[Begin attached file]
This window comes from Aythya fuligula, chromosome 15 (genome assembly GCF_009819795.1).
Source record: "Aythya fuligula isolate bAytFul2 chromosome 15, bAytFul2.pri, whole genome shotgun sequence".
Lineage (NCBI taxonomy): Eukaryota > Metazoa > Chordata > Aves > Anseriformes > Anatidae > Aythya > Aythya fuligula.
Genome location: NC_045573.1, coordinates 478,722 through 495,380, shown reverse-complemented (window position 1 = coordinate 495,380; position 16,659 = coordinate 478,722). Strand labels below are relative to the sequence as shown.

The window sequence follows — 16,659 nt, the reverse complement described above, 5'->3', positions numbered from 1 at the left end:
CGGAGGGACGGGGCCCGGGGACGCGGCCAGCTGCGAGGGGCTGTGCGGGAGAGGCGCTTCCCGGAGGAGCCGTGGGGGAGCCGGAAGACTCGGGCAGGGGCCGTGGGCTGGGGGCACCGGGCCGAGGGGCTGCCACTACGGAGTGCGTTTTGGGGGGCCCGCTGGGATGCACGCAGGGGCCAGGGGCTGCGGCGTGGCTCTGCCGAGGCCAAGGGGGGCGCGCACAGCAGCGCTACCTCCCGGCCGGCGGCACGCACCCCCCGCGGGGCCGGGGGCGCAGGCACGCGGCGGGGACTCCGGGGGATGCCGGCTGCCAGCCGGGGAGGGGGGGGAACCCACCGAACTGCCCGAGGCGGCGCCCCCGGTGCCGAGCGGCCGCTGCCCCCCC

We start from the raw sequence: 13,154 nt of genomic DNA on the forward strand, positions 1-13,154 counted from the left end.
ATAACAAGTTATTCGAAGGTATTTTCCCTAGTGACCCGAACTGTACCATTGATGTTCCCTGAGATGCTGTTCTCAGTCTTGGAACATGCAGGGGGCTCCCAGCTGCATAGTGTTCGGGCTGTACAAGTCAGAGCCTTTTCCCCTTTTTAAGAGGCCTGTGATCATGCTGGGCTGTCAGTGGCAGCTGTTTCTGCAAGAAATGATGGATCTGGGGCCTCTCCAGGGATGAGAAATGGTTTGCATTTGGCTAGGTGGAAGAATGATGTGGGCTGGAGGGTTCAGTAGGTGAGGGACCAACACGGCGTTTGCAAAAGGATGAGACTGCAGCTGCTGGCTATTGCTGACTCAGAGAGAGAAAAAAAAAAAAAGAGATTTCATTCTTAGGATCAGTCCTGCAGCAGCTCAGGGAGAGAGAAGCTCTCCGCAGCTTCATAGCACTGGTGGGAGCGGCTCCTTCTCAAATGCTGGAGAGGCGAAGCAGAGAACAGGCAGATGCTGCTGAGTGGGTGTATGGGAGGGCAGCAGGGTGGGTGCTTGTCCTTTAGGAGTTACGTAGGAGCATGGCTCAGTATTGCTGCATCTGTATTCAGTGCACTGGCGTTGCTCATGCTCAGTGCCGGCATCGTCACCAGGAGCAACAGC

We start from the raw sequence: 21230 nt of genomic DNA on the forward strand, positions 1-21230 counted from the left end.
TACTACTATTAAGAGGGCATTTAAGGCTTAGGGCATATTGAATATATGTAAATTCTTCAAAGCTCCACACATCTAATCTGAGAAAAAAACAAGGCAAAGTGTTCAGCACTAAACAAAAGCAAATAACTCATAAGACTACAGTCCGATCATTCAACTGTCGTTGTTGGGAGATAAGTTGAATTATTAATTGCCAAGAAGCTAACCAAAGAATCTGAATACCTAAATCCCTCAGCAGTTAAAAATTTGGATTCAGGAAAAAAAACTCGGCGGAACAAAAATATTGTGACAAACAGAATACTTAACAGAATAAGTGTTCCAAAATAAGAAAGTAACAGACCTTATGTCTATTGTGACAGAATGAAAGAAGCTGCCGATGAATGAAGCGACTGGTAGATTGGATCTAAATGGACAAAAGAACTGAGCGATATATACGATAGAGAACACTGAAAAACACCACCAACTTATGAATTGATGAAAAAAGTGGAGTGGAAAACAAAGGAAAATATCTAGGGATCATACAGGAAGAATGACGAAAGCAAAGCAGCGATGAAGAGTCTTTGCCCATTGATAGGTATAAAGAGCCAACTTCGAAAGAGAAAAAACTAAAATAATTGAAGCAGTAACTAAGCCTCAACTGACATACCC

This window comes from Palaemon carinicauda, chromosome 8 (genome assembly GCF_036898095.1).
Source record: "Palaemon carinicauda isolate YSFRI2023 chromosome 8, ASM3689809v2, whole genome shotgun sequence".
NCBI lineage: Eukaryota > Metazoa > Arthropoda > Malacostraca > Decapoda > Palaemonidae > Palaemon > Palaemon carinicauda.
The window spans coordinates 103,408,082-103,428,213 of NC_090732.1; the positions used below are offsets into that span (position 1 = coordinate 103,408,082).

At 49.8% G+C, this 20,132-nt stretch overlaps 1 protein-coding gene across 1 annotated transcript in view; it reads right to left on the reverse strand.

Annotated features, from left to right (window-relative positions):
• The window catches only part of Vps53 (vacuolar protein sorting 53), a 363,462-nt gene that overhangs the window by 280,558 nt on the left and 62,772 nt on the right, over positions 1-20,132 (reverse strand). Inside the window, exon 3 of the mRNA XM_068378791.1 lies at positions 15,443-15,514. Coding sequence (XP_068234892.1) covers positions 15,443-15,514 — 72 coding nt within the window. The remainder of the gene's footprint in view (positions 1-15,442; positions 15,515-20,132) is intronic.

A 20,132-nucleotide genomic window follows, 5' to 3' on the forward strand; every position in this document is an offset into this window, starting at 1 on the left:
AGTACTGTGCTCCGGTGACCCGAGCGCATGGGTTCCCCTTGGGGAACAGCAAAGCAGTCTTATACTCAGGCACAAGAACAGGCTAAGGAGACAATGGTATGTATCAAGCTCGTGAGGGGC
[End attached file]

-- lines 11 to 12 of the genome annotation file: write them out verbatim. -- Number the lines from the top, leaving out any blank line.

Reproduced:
This window comes from Palaemon carinicauda, chromosome 8 (genome assembly GCF_036898095.1).
Source record: "Palaemon carinicauda isolate YSFRI2023 chromosome 8, ASM3689809v2, whole genome shotgun sequence".